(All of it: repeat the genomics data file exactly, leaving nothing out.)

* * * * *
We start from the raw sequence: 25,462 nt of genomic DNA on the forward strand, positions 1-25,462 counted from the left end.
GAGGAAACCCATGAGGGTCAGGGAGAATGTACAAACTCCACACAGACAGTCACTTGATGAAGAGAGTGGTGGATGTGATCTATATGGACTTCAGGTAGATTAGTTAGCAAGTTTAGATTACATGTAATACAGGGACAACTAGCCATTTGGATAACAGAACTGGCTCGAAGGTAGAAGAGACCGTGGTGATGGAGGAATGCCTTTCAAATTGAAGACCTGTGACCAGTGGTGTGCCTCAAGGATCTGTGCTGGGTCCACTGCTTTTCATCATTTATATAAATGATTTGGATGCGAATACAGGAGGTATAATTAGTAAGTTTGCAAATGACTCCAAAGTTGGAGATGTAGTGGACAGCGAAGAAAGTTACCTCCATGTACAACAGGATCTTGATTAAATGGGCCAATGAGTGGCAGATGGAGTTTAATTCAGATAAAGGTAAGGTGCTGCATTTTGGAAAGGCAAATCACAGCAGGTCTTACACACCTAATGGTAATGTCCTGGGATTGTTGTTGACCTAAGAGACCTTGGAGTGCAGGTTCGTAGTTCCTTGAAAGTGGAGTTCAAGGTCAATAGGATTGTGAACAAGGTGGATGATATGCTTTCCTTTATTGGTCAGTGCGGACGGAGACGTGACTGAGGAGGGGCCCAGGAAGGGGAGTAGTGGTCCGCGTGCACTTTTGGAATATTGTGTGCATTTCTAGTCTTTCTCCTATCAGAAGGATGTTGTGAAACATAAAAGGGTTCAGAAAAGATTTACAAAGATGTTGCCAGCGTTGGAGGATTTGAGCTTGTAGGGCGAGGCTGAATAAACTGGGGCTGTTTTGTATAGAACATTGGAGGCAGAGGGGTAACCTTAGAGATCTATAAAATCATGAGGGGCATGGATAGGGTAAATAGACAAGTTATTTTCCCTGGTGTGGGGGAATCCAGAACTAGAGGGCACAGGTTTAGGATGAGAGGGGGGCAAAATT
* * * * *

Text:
We start from the raw sequence: 25,462 nt of genomic DNA on the forward strand, positions 1-25,462 counted from the left end.
GAGGAAACCCATGAGGGTCAGGGAGAATGTACAAACTCCACACAGACAGTCACTTGATGAAGAGAGTGGTGGATGTGATCTATATGGACTTCAGGTAGATTAGTTAGCAAGTTTAGATTACATGTAATACAGGGACAACTAGCCATTTGGATAACAGAACTGGCTCGAAGGTAGAAGAGACCGTGGTGATGGAGGAATGCCTTTCAAATTGAAGACCTGTGACCAGTGGTGTGCCTCAAGGATCTGTGCTGGGTCCACTGCTTTTCATCATTTATATAAATGATTTGGATGCGAATACAGGAGGTATAATTAGTAAGTTTGCAAATGACTCCAAAGTTGGAGATGTAGTGGACAGCGAAGAAAGTTACCTCCATGTACAACAGGATCTTGATTAAATGGGCCAATGAGTGGCAGATGGAGTTTAATTCAGATAAAGGTAAGGTGCTGCATTTTGGAAAGGCAAATCACAGCAGGTCTTACACACCTAATGGTAATGTCCTGGGATTGTTGTTGACCTAAGAGACCTTGGAGTGCAGGTTCGTAGTTCCTTGAAAGTGGAGTTCAAGGTCAATAGGATTGTGAACAAGGTGGATGATATGCTTTCCTTTATTGGTCAGTGCGGACGGAGACGTGACTGAGGAGGGGCCCAGGAAGGGGAGTAGTGGTCCGCGTGCACTTTTGGAATATTGTGTGCATTTCTAGTCTTTCTCCTATCAGAAGGATGTTGTGAAACATAAAAGGGTTCAGAAAAGATTTACAAAGATGTTGCCAGCGTTGGAGGATTTGAGCTTGTAGGGCGAGGCTGAATAAACTGGGGCTGTTTTGTATAGAACATTGGAGGCAGAGGGGTAACCTTAGAGATCTATAAAATCATGAGGGGCATGGATAGGGTAAATAGACAAGTTATTTTCCCTGGTGTGGGGGAATCCAGAACTAGAGGGCACAGGTTTAGGATGAGAGGGGGGCAAAATT